About the project

Bush stone-curlew – in safe hands

Through its bush stone-curlew project NCWG has encouraged fellow farmers to implement important on-ground works such as fox baiting, predator proof fencing, and the preservation and restoration of their remnant areas of grassy box woodlands.

As well as on-ground works NCWG has carried out a widespread publicity and education campaign about the bush stone-curlew including field days, producing educational displays, brochures and stickers, and speaking to interested groups to help raise the general public’s awareness and understanding about the plight of these  birds.

The NCWG also carries out a bush stone-curlew captive breeding and release program, originally started in 2002 by Neville and Jan Lubke at Jindera. The breeding program involved breeding facilities at Jindera and Moulaemin in NSW, producing between 10 to 15 curlews for release each year.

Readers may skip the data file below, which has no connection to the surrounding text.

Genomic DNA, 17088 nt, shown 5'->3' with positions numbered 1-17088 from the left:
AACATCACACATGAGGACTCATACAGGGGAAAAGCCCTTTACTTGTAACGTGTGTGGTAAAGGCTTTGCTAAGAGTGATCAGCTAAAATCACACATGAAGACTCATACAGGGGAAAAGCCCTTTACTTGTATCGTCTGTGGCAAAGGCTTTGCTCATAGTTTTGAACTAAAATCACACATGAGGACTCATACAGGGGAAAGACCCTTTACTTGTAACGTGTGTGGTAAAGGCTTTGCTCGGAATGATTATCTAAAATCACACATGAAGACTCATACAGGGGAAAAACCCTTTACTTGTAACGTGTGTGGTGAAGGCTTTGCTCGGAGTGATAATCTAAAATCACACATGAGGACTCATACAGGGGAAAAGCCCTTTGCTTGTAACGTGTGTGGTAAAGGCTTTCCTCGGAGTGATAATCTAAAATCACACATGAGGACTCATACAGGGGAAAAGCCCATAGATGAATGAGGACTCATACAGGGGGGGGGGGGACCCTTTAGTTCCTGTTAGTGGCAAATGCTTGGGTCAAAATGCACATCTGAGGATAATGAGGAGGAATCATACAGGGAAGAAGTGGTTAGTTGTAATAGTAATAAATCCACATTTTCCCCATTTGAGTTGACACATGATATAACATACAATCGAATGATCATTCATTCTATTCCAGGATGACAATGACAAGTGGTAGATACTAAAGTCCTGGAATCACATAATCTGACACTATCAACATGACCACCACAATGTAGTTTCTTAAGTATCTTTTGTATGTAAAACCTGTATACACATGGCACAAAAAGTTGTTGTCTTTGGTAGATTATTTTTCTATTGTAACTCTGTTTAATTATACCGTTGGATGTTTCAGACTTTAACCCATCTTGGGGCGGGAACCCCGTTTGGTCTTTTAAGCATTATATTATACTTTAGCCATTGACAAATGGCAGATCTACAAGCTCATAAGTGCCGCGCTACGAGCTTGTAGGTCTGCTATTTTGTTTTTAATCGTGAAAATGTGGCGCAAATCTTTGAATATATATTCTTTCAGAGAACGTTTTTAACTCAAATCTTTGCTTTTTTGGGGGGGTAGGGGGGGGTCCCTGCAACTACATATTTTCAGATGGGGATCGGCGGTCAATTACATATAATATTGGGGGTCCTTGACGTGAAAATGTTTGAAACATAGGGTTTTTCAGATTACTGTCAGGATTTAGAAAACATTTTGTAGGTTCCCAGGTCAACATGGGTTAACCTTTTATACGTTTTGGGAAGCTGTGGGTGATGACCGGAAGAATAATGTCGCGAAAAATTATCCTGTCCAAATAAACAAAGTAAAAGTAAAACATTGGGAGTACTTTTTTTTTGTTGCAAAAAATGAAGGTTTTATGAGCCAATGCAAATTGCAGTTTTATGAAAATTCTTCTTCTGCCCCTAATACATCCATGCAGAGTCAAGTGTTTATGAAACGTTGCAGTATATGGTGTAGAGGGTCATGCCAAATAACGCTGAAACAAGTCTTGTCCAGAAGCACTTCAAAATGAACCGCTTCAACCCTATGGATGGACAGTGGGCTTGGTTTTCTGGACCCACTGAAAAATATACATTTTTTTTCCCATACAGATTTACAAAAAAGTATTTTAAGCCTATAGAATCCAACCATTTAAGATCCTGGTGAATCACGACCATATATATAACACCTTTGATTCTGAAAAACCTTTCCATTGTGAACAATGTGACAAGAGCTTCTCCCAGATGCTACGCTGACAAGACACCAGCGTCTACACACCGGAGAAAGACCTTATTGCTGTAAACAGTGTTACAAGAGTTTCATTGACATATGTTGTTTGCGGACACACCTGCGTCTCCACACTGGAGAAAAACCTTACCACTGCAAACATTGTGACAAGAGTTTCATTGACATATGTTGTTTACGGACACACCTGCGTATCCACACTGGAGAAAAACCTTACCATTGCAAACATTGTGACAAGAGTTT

NCWG has partnered with fauna parks and zoos across Australia to release young curlews from our facilities, and their breeding programs, to supplement declining wild populations at Buraja and Moulamein in the Murray region of NSW. Young birds bred by NCWG have also been released through other programs including returning curlews to the ACT in Mulligan’s Flat Woodland Sanctuary, and a release by Australian Wildlife Conservancy on their properties in NSW and SA.

NCWG carried out the first ever successful release of captive bred bush stone-curlews in October 2008, with a further seven releases carried out by NCWG since then. The release program has been extremely successful with the vast majority of released birds surviving and adapting well to life in the wild. The bush stone-curlew population at Moulamein is now much healthier and likely to survive into the future, thanks to the success of this project.